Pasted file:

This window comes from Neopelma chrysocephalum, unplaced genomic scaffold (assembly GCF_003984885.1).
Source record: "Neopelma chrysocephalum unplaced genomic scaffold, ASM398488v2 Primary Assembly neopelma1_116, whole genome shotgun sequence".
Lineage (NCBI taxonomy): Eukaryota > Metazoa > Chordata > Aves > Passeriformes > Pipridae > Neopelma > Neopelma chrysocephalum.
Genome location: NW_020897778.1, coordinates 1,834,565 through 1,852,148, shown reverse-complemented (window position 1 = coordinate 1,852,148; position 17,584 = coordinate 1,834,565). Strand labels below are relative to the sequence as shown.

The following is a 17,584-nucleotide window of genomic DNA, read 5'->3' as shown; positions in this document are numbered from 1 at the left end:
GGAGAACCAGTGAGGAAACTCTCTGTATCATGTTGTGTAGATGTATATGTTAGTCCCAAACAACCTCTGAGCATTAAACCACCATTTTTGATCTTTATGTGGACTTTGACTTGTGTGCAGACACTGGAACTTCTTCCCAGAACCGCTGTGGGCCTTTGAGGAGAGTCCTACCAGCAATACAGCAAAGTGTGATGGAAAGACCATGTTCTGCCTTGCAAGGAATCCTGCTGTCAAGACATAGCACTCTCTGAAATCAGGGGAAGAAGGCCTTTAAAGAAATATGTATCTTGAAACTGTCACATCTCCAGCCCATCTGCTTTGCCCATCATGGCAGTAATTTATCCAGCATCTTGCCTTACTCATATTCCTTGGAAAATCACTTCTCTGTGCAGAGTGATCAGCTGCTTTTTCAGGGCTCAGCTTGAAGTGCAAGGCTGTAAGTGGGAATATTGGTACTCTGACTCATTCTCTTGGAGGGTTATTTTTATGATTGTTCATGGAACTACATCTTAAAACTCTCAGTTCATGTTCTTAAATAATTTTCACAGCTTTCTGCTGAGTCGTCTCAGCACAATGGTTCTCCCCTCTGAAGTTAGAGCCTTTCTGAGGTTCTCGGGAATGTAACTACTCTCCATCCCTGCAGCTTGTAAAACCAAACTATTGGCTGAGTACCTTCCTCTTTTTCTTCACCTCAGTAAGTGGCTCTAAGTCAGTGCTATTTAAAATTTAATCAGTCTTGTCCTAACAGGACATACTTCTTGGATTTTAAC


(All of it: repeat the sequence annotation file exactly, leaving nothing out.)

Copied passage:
This window comes from Neopelma chrysocephalum, unplaced genomic scaffold (assembly GCF_003984885.1).
Source record: "Neopelma chrysocephalum unplaced genomic scaffold, ASM398488v2 Primary Assembly neopelma1_116, whole genome shotgun sequence".
Lineage (NCBI taxonomy): Eukaryota > Metazoa > Chordata > Aves > Passeriformes > Pipridae > Neopelma > Neopelma chrysocephalum.
Genome location: NW_020897778.1, coordinates 1,834,565 through 1,852,148, shown reverse-complemented (window position 1 = coordinate 1,852,148; position 17,584 = coordinate 1,834,565). Strand labels below are relative to the sequence as shown.

The following is a 17,584-nucleotide window of genomic DNA, read 5'->3' as shown; positions in this document are numbered from 1 at the left end:
GGAGAACCAGTGAGGAAACTCTCTGTATCATGTTGTGTAGATGTATATGTTAGTCCCAAACAACCTCTGAGCATTAAACCACCATTTTTGATCTTTATGTGGACTTTGACTTGTGTGCAGACACTGGAACTTCTTCCCAGAACCGCTGTGGGCCTTTGAGGAGAGTCCTACCAGCAATACAGCAAAGTGTGATGGAAAGACCATGTTCTGCCTTGCAAGGAATCCTGCTGTCAAGACATAGCACTCTCTGAAATCAGGGGAAGAAGGCCTTTAAAGAAATATGTATCTTGAAACTGTCACATCTCCAGCCCATCTGCTTTGCCCATCATGGCAGTAATTTATCCAGCATCTTGCCTTACTCATATTCCTTGGAAAATCACTTCTCTGTGCAGAGTGATCAGCTGCTTTTTCAGGGCTCAGCTTGAAGTGCAAGGCTGTAAGTGGGAATATTGGTACTCTGACTCATTCTCTTGGAGGGTTATTTTTATGATTGTTCATGGAACTACATCTTAAAACTCTCAGTTCATGTTCTTAAATAATTTTCACAGCTTTCTGCTGAGTCGTCTCAGCACAATGGTTCTCCCCTCTGAAGTTAGAGCCTTTCTGAGGTTCTCGGGAATGTAACTACTCTCCATCCCTGCAGCTTGTAAAACCAAACTATTGGCTGAGTACCTTCCTCTTTTTCTTCACCTCAGTAAGTGGCTCTAAGTCAGTGCTATTTAAAATTTAATCAGTCTTGTCCTAACAGGACATACTTCTTGGATTTTAAC